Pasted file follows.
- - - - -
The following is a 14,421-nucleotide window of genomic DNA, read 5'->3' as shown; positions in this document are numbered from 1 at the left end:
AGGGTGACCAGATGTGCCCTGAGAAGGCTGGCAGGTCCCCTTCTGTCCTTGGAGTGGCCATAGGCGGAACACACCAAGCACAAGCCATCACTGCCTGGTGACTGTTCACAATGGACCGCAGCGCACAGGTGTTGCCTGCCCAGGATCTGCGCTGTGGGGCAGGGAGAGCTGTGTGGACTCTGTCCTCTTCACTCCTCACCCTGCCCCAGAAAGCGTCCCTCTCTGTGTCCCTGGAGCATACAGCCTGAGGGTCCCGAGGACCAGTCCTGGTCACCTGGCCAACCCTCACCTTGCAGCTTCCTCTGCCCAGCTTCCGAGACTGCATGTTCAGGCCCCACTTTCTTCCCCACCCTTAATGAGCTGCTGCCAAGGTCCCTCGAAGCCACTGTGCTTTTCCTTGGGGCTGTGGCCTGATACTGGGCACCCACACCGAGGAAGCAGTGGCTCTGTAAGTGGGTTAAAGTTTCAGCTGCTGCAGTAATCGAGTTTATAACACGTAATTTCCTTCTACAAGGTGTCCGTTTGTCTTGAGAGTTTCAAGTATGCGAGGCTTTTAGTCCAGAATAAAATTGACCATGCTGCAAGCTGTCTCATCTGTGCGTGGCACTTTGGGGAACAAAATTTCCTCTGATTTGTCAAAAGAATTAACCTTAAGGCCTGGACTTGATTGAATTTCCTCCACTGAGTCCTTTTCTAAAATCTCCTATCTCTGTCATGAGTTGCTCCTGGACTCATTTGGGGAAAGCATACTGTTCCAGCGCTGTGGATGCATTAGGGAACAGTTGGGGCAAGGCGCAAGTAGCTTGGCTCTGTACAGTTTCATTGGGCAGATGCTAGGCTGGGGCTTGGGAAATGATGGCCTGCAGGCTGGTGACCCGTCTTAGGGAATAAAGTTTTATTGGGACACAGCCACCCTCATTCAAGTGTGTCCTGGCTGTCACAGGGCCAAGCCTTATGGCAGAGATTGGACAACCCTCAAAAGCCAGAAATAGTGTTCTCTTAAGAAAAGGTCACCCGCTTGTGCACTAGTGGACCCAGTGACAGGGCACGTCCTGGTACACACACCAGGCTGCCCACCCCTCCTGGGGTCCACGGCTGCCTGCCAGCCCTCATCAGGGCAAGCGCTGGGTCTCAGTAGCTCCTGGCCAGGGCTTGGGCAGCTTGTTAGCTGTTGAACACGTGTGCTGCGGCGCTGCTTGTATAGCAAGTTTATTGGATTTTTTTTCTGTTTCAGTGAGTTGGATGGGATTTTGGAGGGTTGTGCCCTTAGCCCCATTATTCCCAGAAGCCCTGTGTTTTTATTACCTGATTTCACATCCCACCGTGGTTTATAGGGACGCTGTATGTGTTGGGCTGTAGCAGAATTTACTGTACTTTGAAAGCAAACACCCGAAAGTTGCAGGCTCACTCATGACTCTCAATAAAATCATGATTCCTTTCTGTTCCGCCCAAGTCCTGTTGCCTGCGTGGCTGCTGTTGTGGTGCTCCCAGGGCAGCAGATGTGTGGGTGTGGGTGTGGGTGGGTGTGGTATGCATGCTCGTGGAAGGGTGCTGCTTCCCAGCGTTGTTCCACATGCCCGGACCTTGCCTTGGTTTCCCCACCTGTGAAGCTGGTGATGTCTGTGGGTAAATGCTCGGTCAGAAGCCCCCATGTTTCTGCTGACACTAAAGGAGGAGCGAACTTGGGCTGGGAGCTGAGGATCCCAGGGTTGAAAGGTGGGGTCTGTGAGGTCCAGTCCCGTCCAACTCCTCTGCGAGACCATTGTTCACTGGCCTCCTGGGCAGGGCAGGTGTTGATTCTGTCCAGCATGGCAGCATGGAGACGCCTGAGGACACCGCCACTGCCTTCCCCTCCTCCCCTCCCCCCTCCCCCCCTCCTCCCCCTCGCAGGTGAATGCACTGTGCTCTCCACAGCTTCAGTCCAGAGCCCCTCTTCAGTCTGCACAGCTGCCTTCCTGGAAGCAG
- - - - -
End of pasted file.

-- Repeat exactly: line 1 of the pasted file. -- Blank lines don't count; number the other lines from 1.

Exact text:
The following is a 14,421-nucleotide window of genomic DNA, read 5'->3' as shown; positions in this document are numbered from 1 at the left end: